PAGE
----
History of



Posted: 29th November 2022

Continuing on from the Marshall Supa Wah, we'll be following the story through the production and release of the iconic Guv'nor and Mark I pedals from the late 1980s and early 90s.

Read: 3 mins

The Guv’nor

1988 - 1992

It was a while before Marshall had another attempt at creating pedals, but this time we developed and manufactured them ourselves to meet our own exact specifications. We’d learnt a lot since developing our first amps in 1962 and our first pedals in 1967. We wanted to put that knowledge into practice.

The idea was to create a guitar pedal that captured the best elements of our amps and squeezed the big black box down to a little black box and that's how the Guv’nor came to be.

Where the name came from is debated... some say it’s named after Jim ‘The Guv’nor’ Marshall himself, who was given the title by his staff years earlier as a term of endearment. Others say Jim got some players along to test the new pedals out. One guitarist absolutely loved it, claiming, “that pedal’s just the guv’nor, innit?”. Either way, the name stuck.

What’s not up for debate is quite how good it sounded. Designed to emulate the classic valve-driven sounds from a selection of our best-known amps, the Guv’nor provided a smooth overdriven sound with a touch of compression. The pedal was heavily used by Gary Moore throughout the 90s and even appeared on the cover of his ‘Still Got The Blues’ album.

Mark I

1991 - 1992

The success of the Guv’nor led to us developing three more pedals, each designed to provide players with the breakup and distortion that Marshall are globally recognised for. The Drivemaster was a slightly updated Guv’nor, while the Bluesbreaker was an organic overdrive that added lots of vibrancy and colour to your tone and was based on the sound of the Bluesbreaker amplifier. The Shredmaster was at the other end of the scale and provided more high-gain distortion, but by today’s standards, is more suited to searing leads rather than heavy rock and metal.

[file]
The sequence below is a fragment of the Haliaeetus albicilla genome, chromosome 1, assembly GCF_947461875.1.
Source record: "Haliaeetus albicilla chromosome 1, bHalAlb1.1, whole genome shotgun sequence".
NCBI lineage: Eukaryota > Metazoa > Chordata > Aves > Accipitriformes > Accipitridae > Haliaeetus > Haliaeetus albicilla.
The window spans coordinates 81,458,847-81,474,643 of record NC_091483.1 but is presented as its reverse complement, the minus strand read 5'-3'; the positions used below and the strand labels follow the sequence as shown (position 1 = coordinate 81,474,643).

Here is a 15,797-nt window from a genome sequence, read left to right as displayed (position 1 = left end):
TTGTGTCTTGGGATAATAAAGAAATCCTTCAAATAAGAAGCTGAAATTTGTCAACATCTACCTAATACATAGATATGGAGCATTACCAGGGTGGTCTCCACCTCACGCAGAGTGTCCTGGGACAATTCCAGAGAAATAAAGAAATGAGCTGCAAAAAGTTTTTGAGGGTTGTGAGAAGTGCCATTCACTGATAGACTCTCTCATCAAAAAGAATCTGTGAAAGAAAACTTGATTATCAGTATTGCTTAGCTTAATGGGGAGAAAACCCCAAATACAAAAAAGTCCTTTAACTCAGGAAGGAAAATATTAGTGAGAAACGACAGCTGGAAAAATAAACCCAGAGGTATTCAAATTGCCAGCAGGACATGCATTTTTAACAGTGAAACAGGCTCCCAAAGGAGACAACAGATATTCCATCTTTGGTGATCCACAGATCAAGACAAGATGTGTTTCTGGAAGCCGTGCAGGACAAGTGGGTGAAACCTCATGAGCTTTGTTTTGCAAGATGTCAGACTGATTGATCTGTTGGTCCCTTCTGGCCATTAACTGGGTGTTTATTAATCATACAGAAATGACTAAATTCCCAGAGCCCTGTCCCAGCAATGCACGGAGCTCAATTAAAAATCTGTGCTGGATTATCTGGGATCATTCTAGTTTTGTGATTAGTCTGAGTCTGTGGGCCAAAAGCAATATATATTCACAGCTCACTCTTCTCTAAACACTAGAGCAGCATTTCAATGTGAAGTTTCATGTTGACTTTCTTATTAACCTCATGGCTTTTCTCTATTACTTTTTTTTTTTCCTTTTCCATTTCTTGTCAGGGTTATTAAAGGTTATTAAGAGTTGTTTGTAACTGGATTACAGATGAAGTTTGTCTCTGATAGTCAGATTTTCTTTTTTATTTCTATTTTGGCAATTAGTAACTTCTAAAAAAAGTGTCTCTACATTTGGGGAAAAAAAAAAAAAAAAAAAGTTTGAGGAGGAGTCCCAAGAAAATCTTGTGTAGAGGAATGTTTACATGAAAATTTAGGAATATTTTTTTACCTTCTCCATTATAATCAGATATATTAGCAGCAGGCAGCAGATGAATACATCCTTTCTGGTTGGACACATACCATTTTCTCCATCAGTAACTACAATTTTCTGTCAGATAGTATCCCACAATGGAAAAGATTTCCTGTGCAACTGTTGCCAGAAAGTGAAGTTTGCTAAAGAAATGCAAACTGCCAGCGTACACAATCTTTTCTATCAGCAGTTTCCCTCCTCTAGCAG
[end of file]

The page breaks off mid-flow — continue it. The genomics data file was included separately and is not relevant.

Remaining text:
Originally released in 1991, these pedals were not an immediate hit and production was discontinued by 1992. However, this isn’t where the story ends, as the Bluesbreaker would see a huge resurgence in popularity later in the 90s and 00s, thanks to Steve Craddock and John Mayer relying heavily on it. The Bluesbreaker became a collector’s piece thanks to its unique sound and near indestructibility, and they remain heavily sought after to this day.

The Shredmaster has a similar story after it was repeatedly used by Radiohead’s Jonny Greenwood across ‘The Bends’ album. Fans wanted to recreate his totally unique sound, and demand subsequently skyrocketed. The scope of the tone could also be heard in the bassline on Blur’s ‘Song 2’ and became synonymous with gritty indie rock for many years to come.

Stay tuned for the release of part 3 where we fast forward to the release of the 'The DRP-1' and 'Mark II' pedals.